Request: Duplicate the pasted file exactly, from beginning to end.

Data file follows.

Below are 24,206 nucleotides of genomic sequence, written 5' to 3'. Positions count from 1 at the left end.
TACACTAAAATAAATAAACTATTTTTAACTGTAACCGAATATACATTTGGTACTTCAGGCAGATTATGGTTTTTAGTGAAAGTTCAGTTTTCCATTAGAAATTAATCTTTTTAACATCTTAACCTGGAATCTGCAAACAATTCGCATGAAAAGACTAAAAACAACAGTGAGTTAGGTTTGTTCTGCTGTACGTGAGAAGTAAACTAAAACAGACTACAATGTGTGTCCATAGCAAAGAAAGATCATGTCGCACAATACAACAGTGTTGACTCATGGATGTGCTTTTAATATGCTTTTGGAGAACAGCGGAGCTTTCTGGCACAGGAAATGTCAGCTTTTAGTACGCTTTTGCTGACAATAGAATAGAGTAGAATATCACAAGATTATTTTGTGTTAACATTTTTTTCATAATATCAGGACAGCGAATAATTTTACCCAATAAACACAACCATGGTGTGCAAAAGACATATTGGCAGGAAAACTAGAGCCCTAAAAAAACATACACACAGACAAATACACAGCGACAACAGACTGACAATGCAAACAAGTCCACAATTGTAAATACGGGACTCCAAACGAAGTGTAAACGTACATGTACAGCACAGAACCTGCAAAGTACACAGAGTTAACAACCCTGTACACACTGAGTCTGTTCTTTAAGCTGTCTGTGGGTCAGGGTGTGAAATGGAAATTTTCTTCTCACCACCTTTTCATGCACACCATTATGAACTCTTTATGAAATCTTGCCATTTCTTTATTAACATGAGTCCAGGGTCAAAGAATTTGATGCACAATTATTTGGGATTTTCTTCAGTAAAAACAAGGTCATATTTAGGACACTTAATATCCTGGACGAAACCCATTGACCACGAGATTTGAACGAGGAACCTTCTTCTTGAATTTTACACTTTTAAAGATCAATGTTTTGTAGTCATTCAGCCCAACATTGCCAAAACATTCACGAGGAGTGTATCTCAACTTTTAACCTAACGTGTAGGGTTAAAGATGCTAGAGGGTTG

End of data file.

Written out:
Below are 24,206 nucleotides of genomic sequence, written 5' to 3'. Positions count from 1 at the left end.
TACACTAAAATAAATAAACTATTTTTAACTGTAACCGAATATACATTTGGTACTTCAGGCAGATTATGGTTTTTAGTGAAAGTTCAGTTTTCCATTAGAAATTAATCTTTTTAACATCTTAACCTGGAATCTGCAAACAATTCGCATGAAAAGACTAAAAACAACAGTGAGTTAGGTTTGTTCTGCTGTACGTGAGAAGTAAACTAAAACAGACTACAATGTGTGTCCATAGCAAAGAAAGATCATGTCGCACAATACAACAGTGTTGACTCATGGATGTGCTTTTAATATGCTTTTGGAGAACAGCGGAGCTTTCTGGCACAGGAAATGTCAGCTTTTAGTACGCTTTTGCTGACAATAGAATAGAGTAGAATATCACAAGATTATTTTGTGTTAACATTTTTTTCATAATATCAGGACAGCGAATAATTTTACCCAATAAACACAACCATGGTGTGCAAAAGACATATTGGCAGGAAAACTAGAGCCCTAAAAAAACATACACACAGACAAATACACAGCGACAACAGACTGACAATGCAAACAAGTCCACAATTGTAAATACGGGACTCCAAACGAAGTGTAAACGTACATGTACAGCACAGAACCTGCAAAGTACACAGAGTTAACAACCCTGTACACACTGAGTCTGTTCTTTAAGCTGTCTGTGGGTCAGGGTGTGAAATGGAAATTTTCTTCTCACCACCTTTTCATGCACACCATTATGAACTCTTTATGAAATCTTGCCATTTCTTTATTAACATGAGTCCAGGGTCAAAGAATTTGATGCACAATTATTTGGGATTTTCTTCAGTAAAAACAAGGTCATATTTAGGACACTTAATATCCTGGACGAAACCCATTGACCACGAGATTTGAACGAGGAACCTTCTTCTTGAATTTTACACTTTTAAAGATCAATGTTTTGTAGTCATTCAGCCCAACATTGCCAAAACATTCACGAGGAGTGTATCTCAACTTTTAACCTAACGTGTAGGGTTAAAGATGCTAGAGGGTTG